Psalm 22 should be familiar to everybody — or at least the first verse. When I was at Barclay, one of my teachers told our class that he believed that Jesus didn’t stop at “Eloi, Eloi, lema sabachthani?”, but instead prayed the whole of Psalm 22. Certainly, Psalm 22 is a very fitting prayer for Jesus to pray on the cross — it is so fitting that it is traditional to read this Psalm the Thursday before Easter; It is so fitting that if we read from a Christian pre-modern sermon or commentary, it will be called a prophecy of what Jesus was to suffer.
It is very easy to see Jesus praying: “All who see me mock me, they make mouths at me, they shake their heads; Commit your cause to the Lord, let Him deliver — Let him rescue the one in whom he delights” (Psalm 22:7-8). If you recall, Jesus was dressed in a robe — a crown of thorns was put on his head, and he was blindfolded, beat, and people called to him saying “Prophecy, tell who hit you.” When Jesus was put on the cross, people mocked him, calling for him to come down from the cross, to save himself if he could save anybody at all. He was even mocked by others who were crucified at the same time, according to Mark’s gospel.
Those who see this as prophecy see that Jesus, on the cross, was “Poured out like water” and that his bones would be “out of joint”. One of the things that we remember Jesus saying on the cross was “I thirst”, so it is not a huge surprise that the description would be: “my mouth is dried up like a potsherd, my tongue sticks to my jaws.” (Psalm 22:14-15). In fact, many translations of Psalm 22:16 read: “My hands and feet are pierced.” — and the version that we are reading has a footnote saying that the translation is not certain.
When we read Psalm 22, and the various accounts of the crucifixion, it likely stands out that the soldiers divided Jesus’ clothes, and cast lots — and we notice that this is described both in Mark 15:24 as well as Psalm 22:18. It is not surprising that Christians have long felt this is a prophecy of Jesus: The gospel account invites that reading, by making it a point to include these parallels. This connection was noticed by the gospel writers — one might say that the New Testament understanding is that Psalm 22 is about Jesus.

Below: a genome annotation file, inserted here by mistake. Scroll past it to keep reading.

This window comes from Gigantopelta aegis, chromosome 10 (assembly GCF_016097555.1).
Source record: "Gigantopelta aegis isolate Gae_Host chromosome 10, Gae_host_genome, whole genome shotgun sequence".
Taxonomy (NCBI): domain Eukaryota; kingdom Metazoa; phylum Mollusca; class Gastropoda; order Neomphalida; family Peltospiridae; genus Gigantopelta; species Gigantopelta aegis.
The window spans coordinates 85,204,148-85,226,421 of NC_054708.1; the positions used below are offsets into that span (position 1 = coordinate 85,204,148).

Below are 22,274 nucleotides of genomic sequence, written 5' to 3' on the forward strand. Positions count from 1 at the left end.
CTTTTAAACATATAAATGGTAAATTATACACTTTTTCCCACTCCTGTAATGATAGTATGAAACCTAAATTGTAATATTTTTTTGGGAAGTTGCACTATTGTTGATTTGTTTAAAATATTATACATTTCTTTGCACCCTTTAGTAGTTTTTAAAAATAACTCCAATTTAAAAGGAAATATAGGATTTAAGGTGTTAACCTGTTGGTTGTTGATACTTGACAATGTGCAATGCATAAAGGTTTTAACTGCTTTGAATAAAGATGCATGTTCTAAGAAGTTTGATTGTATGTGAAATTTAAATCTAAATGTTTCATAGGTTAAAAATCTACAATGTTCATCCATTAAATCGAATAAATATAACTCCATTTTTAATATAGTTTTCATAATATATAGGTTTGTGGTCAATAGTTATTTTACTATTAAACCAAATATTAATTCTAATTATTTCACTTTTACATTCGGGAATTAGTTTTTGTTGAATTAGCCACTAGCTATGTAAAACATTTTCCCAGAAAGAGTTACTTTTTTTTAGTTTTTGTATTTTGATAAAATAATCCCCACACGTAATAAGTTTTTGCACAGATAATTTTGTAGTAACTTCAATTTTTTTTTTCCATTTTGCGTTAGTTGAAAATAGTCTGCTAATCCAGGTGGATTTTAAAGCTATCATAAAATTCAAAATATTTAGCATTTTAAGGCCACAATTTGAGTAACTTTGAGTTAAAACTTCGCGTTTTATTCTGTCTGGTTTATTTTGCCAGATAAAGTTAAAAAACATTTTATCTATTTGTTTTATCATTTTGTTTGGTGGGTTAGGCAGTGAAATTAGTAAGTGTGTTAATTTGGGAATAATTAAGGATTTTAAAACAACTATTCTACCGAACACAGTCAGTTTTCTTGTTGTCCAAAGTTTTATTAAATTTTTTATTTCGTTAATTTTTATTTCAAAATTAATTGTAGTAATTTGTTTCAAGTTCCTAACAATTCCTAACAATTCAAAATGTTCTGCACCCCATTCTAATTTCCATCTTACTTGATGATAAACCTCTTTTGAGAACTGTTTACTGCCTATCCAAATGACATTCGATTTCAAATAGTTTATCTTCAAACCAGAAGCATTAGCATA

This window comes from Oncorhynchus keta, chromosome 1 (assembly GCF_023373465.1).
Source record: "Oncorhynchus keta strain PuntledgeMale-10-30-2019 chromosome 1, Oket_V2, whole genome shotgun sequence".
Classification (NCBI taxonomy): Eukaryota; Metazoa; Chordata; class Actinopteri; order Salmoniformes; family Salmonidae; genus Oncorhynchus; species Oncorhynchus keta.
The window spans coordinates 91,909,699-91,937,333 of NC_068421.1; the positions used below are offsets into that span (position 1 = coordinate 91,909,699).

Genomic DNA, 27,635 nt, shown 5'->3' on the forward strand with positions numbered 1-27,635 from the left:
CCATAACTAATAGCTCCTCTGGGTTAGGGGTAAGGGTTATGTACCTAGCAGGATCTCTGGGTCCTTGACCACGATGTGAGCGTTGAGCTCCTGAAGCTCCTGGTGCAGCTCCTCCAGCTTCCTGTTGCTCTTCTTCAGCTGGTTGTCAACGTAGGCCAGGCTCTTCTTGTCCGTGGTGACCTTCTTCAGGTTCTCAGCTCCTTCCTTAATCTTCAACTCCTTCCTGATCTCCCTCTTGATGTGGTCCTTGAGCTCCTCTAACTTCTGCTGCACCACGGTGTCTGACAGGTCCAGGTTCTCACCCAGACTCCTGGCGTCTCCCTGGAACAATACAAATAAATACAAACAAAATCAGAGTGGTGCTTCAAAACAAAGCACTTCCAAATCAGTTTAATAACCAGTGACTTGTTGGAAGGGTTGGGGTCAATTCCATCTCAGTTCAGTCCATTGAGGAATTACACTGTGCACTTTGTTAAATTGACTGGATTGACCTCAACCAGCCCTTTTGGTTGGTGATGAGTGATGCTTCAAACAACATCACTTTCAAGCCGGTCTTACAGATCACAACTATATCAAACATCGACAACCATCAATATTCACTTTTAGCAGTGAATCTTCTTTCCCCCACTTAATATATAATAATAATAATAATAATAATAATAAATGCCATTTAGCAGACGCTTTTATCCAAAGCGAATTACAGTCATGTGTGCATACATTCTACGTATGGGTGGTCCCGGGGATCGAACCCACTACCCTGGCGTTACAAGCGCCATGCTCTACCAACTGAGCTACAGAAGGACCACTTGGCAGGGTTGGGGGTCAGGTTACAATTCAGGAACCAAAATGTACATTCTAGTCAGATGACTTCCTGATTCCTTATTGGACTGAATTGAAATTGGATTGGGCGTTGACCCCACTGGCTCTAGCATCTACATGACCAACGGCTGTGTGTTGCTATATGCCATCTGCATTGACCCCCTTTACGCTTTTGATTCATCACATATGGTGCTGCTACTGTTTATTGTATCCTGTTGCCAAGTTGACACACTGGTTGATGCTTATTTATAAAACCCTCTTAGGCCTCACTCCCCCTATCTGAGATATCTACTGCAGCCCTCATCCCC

Tradition tells us that this is a Psalm of David, and that David wrote this reflecting on all those times in his life when he was hunted by an enemy, and hiding. David had this experience both when he was hunted by Saul, and later when his own son tried to take over the kingdom, and started a civil war against him. This Psalm then is a Psalm of utter despair; the Psalmist only sees enemies, and realizes that he has no strength to fight them. If it is David, then it is a Psalm about being very close to losing everything.
There is another theory that this Psalm was a Psalm written after the fall of Jerusalem, during the time of exile. One of the specific events suggested as inspiration for this song is the story that is told in Esther: that there was a plot by Haman to wipe out the people — and, they were delivered through the courage of Esther, who just happened to be at the right place at the right time. God may seem absent when there is a plan to kill everybody, but as verse 28 and following tells us: “Dominion belongs to the Lord, and He rules over the nations… Future generations will be told about the Lord, and proclaim his deliverance.”